The Equal Justice Initiative released a report titled “Lynching in America: Confronting the Legacy of Racial Terror” in early February. It catalogues the legacy of lynching in the U.S., documenting more than 4,000 cases from 1877-1950.
The report details cases from across 12 southern states, including North Carolina, and breaks down lynching cases per county. While there were no recorded lynchings in Orange County, there were several in neighboring counties, including Chatham and Alamance.
There were 102 lynchings in North Carolina during that period. Georgia had the most total lynchings, with 586.
“We documented more lynchings than had ever previously been published in these states,” said John Dalton, staff attorney for EJI. “We issued this report, as the title suggests, to confront our legacy of terrorism in this country.”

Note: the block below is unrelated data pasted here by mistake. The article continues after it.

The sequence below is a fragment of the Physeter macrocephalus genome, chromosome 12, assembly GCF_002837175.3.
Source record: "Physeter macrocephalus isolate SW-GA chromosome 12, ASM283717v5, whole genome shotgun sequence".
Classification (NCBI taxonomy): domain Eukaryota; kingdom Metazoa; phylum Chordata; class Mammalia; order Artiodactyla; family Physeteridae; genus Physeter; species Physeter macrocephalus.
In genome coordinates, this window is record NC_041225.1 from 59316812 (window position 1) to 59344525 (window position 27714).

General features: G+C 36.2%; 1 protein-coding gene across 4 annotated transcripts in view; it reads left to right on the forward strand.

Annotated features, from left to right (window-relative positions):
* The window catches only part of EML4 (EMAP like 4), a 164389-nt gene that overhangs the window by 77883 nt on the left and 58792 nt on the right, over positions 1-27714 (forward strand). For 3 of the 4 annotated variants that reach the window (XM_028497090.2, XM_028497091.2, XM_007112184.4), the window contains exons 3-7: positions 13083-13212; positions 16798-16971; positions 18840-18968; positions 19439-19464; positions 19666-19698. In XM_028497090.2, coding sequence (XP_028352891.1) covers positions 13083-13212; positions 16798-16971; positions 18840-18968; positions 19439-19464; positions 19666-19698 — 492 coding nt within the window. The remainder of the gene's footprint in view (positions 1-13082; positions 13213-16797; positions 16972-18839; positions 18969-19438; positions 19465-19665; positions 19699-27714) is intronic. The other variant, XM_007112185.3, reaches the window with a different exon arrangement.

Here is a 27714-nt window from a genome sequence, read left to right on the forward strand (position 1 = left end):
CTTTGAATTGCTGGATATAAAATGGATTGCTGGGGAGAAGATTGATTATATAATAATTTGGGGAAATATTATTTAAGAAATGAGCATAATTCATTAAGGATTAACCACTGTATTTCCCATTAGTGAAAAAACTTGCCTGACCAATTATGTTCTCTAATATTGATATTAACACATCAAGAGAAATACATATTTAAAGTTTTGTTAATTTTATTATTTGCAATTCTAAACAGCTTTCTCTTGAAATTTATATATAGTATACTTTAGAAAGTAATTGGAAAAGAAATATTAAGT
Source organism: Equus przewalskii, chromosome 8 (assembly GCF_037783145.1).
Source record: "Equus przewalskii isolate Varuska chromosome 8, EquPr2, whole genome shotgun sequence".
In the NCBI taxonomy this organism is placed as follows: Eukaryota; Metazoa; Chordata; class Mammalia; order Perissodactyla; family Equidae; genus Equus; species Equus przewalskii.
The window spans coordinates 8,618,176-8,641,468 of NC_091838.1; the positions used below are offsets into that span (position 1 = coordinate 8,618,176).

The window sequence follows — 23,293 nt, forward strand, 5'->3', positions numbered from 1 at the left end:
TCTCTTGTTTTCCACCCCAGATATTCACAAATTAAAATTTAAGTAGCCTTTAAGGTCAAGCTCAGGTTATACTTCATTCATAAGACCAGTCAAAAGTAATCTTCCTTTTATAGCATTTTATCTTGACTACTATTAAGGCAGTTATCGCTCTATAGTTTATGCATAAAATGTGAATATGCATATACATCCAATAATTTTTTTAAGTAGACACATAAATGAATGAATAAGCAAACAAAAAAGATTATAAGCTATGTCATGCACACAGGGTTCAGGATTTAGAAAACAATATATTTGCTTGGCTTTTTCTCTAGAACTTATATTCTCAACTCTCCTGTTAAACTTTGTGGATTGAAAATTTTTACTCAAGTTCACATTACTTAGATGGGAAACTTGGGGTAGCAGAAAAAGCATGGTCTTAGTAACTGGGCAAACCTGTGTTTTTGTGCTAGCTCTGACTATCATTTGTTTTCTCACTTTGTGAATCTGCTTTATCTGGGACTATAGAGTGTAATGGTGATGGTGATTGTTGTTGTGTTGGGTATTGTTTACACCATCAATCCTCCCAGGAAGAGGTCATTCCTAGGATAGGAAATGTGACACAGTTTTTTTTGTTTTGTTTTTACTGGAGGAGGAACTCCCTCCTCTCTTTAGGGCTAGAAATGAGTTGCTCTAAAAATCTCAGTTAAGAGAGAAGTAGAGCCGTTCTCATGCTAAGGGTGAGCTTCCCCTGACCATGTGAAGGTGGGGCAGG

It explores the prevalence of lynching, the social conditions that made lynching possible and the lingering effects of racially motivated terrorism in today’s social landscape.
“The report makes it clear that a tradition that lasted from the end of the Civil War on up to the 1940s obviously had long tentacles that extend to the present day,” said Fitzhugh Brundage, chairman of UNC’s history department.
“There is value in taking the conversation about the legacy of lynching from an abstract, general, national concern and then targeting it down and reminding people in specific places that this was not just history that happened somewhere, but in very specific locations and communities,” he said.